Can Unions Survive?: The Rejuvenation of the American Labor Movement / Edition 1

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Overview

When employees at firms like Greyhound and Eastern Airlines walk out to protest wage and benefit reductions, they are permanently replaced and their representative labor unions destroyed. Every year, the threat or drama of a high-profile strike - in air traffic control towers, at Amtrak, or at Caterpillar - makes national headlines and, every year, several hundred thousand unrepresented American employees are discharged without good cause. During the past decade, employer opposition to unions has increased. Industrial and demographic changes have eroded traditional blue-collar labor support. Class-based myths have discouraged organization among white-collar workers. As the American labor movement begins its second century, it is confronted by challenges that threaten its very existence. Is the decline of the American labor movement symptomatic of a terminal condition? In this book, Charles Craver presents an incisive analysis of the current state of the American labor movement and a manifesto for how this crucial institution can be revitalized. Journeying with the reader from the inception of labor unions through their heyday and to the present, Craver examines the roots of their decline, the current factors which contribute to their dismal condition, and the actions that are necessary - such as the recruitment of female and minority employees and appeals to white-collar personnel - to ensure union viability in the twenty-first century. Craver thoughtfully discusses what labor organizations must do to organize new workers, to enhance their economic and political power, and to adapt to modern-day advances and to an increasingly global economy. He also suggests changes that must be made in the National Labor Relations Act. This book is essential reading for lawyers, scholars, and policymakers, as well as for all those concerned with the future of the labor movement.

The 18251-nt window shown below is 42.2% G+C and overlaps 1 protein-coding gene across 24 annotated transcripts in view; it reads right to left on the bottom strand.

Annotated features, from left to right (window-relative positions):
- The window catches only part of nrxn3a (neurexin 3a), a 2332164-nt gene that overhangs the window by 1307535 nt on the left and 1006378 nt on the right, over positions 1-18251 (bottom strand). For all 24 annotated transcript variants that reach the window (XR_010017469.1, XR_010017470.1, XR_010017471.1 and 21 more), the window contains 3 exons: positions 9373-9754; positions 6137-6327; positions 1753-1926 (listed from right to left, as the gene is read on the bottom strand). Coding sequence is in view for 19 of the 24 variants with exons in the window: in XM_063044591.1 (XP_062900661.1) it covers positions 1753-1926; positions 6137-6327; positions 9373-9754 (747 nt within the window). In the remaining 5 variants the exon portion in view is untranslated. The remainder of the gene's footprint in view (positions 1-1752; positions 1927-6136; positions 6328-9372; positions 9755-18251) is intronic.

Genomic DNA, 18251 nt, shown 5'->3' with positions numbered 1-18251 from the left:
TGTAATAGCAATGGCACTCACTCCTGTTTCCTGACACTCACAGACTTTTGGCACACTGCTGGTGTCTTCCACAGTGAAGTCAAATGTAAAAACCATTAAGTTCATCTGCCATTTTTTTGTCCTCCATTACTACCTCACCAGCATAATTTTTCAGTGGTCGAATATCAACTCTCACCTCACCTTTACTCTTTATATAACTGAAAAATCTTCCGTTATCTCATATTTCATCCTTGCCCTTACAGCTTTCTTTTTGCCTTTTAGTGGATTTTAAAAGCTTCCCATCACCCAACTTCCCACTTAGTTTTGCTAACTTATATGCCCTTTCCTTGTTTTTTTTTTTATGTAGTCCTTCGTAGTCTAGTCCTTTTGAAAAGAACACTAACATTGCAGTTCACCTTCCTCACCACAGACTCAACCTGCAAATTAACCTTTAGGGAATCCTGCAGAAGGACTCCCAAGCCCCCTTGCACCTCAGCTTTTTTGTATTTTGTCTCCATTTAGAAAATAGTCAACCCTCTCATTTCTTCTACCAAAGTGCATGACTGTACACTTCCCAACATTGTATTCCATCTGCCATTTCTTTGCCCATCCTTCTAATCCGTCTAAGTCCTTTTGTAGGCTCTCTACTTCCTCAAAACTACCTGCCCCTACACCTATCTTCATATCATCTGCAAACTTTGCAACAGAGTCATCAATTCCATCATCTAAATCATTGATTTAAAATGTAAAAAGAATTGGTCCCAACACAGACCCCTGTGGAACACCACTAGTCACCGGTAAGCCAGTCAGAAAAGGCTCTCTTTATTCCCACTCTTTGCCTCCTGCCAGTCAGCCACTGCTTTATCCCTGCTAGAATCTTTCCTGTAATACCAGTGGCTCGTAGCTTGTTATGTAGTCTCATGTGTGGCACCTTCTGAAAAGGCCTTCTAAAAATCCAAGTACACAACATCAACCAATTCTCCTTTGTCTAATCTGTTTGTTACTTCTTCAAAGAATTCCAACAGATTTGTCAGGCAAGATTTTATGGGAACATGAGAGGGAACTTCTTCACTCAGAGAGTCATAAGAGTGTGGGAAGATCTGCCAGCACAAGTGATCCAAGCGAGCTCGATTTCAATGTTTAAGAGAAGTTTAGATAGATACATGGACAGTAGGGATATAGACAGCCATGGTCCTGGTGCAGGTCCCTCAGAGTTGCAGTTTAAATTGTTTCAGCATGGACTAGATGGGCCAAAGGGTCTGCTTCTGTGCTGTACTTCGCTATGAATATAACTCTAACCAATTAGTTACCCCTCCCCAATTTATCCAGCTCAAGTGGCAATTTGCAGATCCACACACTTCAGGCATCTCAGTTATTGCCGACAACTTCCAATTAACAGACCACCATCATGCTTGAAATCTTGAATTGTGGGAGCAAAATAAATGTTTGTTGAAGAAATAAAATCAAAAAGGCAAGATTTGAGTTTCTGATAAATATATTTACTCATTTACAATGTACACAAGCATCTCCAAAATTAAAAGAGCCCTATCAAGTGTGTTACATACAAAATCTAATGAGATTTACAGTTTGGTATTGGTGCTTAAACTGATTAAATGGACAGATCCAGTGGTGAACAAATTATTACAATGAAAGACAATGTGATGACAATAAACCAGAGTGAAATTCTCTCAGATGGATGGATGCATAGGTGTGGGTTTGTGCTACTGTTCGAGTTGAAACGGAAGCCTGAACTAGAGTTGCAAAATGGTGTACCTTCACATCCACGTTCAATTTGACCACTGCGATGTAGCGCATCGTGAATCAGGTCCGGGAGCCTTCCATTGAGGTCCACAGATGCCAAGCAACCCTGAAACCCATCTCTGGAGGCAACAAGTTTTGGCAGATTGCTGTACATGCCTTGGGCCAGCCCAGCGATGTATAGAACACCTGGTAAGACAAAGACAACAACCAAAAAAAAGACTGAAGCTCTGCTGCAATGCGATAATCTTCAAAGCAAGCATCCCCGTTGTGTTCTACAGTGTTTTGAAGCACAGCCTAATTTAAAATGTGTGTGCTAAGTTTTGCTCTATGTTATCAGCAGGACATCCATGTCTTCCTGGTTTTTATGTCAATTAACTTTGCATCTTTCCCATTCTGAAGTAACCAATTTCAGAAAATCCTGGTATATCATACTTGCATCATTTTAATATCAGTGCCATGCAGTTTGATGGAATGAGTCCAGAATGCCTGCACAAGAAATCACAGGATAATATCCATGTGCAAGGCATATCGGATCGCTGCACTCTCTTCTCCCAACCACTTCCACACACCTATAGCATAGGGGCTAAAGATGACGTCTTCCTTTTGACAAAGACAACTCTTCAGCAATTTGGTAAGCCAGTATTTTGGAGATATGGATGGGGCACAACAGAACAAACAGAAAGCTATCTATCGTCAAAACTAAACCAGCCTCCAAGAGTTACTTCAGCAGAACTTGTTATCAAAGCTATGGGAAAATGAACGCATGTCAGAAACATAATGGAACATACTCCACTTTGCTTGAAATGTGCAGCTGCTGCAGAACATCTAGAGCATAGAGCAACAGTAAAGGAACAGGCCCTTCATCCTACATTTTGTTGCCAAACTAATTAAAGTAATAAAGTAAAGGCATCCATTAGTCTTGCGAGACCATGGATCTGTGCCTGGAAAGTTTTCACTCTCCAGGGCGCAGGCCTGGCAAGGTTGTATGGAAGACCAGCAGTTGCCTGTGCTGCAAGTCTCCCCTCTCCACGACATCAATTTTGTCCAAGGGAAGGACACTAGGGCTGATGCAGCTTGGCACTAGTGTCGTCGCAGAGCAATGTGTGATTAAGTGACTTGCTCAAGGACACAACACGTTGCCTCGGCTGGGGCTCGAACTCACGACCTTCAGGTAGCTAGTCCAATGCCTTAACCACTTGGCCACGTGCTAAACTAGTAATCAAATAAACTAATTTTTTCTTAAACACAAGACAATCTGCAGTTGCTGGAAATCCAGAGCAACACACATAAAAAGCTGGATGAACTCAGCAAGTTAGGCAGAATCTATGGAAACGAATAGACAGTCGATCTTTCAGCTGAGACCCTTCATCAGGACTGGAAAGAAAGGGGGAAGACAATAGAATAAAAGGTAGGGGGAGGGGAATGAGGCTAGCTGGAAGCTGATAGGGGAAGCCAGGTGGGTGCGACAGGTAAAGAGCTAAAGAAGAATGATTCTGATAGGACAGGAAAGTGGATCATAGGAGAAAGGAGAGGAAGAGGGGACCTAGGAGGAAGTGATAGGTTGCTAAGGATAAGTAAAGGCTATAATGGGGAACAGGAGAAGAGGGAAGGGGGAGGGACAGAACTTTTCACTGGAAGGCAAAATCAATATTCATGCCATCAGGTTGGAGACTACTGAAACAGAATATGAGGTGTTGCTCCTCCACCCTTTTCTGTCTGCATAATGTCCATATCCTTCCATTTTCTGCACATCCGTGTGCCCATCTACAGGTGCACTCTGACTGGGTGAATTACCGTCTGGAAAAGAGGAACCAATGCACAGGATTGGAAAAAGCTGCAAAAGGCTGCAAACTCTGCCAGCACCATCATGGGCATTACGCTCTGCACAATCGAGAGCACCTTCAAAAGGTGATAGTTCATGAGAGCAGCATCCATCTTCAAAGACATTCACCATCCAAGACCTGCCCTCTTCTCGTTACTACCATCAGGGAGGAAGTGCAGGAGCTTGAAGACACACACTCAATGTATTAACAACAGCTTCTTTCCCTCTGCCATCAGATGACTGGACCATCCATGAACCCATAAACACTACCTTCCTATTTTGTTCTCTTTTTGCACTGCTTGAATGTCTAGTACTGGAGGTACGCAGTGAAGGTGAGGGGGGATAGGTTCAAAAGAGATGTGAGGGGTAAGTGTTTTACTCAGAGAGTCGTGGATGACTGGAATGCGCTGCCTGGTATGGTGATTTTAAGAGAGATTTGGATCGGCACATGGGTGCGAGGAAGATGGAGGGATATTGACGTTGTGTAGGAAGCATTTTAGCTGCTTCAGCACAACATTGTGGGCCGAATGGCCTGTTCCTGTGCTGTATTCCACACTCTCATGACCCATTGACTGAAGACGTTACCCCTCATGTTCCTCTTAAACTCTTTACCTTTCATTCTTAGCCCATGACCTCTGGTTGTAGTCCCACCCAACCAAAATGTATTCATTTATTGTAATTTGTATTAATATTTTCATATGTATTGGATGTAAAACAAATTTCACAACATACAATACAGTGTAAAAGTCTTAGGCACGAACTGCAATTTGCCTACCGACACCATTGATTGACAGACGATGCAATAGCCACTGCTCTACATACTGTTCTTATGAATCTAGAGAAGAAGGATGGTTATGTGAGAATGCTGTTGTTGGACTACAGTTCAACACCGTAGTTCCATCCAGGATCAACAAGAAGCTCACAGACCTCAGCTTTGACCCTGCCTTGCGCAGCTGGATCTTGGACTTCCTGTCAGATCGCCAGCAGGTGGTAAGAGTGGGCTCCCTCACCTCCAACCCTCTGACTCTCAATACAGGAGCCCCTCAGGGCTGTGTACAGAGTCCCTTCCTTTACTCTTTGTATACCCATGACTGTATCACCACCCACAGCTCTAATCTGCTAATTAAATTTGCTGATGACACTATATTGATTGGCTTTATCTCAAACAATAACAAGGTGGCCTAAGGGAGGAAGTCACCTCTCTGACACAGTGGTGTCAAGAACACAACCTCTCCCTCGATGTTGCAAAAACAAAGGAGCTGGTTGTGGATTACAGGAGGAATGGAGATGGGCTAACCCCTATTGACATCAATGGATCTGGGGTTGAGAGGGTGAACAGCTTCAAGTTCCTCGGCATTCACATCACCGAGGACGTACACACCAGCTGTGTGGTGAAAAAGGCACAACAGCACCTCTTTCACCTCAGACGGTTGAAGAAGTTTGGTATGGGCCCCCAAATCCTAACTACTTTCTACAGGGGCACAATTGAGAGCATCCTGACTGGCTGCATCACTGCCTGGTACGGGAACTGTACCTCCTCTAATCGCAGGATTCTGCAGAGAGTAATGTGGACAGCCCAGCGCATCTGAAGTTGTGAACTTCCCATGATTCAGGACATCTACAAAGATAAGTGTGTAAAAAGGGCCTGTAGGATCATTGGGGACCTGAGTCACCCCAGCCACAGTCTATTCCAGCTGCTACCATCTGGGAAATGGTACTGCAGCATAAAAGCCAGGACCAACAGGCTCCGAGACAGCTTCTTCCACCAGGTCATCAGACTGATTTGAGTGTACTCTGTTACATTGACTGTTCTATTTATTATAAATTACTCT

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Editorial Reviews

Booknews
Craver (law, George Washington U.) recounts the history of the US labor movement from its origin through its heyday, analyzes the reasons for its current decline, and offers a manifesto for revitalizing it in the emerging global economy. He also suggests reforms in the National Labor Relations Act. Annotation c. Book News, Inc., Portland, OR (booknews.com)
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Product Details

  • ISBN-13: 9780814715123
  • Publisher: New York University Press
  • Publication date: 3/1/1995
  • Edition number: 1
  • Pages: 228
  • Product dimensions: 6.00 (w) x 9.00 (h) x 0.52 (d)

Meet the Author

Charles B. Craver is Leroy S. Merrifield Research Professor of Law at The National Law Center at George Washington University. A past Secretary of the ABA Labor and Employment Law Section, he is co-author of four books and numerous law journal articles covering various areas of labor and employment law.
[Author Bio]

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Table of Contents

Acknowledgments
1 Overview 1
2 The Historical Foundation of American Labor 10
3 The Extent and Causes of the Decline of the American Labor Movement 34
4 The Need for Labor Unions to Organize Traditionally Nonunion Personnel 59
5 Enhancing Organized Labor's Economic and Political Power 89
6 The Need to Reform the National Labor Relations Act 126
Epilogue 156
Notes 159
Bibliography 189
Table of Gases 202
Index 207
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